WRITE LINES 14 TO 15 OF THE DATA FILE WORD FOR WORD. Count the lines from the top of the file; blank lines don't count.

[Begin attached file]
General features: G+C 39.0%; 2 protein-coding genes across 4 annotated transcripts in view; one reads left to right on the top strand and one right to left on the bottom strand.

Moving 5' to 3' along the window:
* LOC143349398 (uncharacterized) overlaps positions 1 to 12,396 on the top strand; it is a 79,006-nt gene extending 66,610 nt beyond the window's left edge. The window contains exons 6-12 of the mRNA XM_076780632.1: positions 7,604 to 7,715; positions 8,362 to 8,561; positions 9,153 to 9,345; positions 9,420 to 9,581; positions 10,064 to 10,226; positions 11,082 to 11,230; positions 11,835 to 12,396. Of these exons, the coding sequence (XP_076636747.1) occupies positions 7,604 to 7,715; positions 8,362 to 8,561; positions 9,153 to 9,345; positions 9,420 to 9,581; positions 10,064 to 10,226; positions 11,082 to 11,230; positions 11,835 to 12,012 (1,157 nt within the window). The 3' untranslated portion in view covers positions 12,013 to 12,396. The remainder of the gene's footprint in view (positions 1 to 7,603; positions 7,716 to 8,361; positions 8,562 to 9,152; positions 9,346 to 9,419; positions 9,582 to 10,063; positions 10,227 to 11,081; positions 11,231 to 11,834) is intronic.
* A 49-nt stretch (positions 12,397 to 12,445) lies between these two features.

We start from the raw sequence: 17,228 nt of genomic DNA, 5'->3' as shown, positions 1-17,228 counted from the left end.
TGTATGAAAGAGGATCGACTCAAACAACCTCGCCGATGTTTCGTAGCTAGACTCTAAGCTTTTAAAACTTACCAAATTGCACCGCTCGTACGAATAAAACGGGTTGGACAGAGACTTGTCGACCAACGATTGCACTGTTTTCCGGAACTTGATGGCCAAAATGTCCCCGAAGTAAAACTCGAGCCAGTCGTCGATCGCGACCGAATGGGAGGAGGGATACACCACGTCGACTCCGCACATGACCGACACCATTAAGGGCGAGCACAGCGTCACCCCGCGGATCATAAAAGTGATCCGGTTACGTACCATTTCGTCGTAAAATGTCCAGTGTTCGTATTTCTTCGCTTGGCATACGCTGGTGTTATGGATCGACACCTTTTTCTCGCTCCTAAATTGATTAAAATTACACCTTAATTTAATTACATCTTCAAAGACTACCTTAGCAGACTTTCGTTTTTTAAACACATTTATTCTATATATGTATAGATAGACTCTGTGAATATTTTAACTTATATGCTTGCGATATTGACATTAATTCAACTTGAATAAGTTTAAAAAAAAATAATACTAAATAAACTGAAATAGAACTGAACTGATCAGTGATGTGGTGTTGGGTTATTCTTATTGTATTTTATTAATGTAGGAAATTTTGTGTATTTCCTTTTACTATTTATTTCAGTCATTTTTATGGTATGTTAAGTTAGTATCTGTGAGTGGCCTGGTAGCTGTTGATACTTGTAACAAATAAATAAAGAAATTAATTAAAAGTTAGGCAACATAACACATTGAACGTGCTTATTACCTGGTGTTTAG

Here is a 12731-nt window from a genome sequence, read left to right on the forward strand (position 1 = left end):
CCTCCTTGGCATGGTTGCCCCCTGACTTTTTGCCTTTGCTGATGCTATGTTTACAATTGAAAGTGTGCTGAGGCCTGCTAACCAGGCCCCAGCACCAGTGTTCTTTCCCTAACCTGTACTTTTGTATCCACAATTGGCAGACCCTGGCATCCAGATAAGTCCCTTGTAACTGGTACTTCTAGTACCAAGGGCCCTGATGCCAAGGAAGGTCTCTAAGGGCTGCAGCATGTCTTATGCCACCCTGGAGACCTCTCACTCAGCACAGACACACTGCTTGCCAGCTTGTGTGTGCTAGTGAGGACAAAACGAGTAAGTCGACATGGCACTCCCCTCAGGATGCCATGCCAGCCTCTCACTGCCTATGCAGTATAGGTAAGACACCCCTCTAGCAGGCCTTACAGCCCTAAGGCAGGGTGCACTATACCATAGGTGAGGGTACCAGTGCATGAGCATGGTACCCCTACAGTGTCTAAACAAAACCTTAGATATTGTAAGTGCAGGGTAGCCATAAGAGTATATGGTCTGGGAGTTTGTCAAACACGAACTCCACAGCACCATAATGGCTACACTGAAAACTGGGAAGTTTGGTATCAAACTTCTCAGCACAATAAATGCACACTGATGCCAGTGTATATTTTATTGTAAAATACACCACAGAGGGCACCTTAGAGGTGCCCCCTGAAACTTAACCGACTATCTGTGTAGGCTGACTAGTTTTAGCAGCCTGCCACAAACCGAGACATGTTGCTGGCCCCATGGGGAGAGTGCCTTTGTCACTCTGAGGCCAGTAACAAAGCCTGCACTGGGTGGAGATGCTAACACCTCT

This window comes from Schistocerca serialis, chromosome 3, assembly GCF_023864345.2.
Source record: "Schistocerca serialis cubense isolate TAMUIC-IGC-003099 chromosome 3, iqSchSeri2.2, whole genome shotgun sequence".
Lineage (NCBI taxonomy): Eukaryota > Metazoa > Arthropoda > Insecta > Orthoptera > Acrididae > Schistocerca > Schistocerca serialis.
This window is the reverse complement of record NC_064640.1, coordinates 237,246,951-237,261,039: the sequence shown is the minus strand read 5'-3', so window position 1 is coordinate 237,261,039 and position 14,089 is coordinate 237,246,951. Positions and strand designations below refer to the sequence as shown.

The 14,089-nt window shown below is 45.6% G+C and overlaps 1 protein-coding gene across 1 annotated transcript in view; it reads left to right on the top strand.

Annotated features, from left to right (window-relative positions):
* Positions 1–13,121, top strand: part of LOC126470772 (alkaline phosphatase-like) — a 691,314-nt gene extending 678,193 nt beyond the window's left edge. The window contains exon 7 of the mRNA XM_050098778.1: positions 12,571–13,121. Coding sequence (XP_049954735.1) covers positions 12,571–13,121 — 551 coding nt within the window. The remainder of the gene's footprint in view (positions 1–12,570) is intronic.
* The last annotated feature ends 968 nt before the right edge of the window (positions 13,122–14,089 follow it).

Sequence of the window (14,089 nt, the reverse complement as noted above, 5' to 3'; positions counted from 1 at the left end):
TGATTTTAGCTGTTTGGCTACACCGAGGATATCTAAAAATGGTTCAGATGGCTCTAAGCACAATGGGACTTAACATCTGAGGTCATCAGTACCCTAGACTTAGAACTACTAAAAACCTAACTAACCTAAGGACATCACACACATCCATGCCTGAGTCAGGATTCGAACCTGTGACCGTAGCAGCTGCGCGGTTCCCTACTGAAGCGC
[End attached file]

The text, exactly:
Annotated features, from left to right (window-relative positions):
* Positions 1–13,121, top strand: part of LOC126470772 (alkaline phosphatase-like) — a 691,314-nt gene extending 678,193 nt beyond the window's left edge. The window contains exon 7 of the mRNA XM_050098778.1: positions 12,571–13,121. Coding sequence (XP_049954735.1) covers positions 12,571–13,121 — 551 coding nt within the window. The remainder of the gene's footprint in view (positions 1–12,570) is intronic.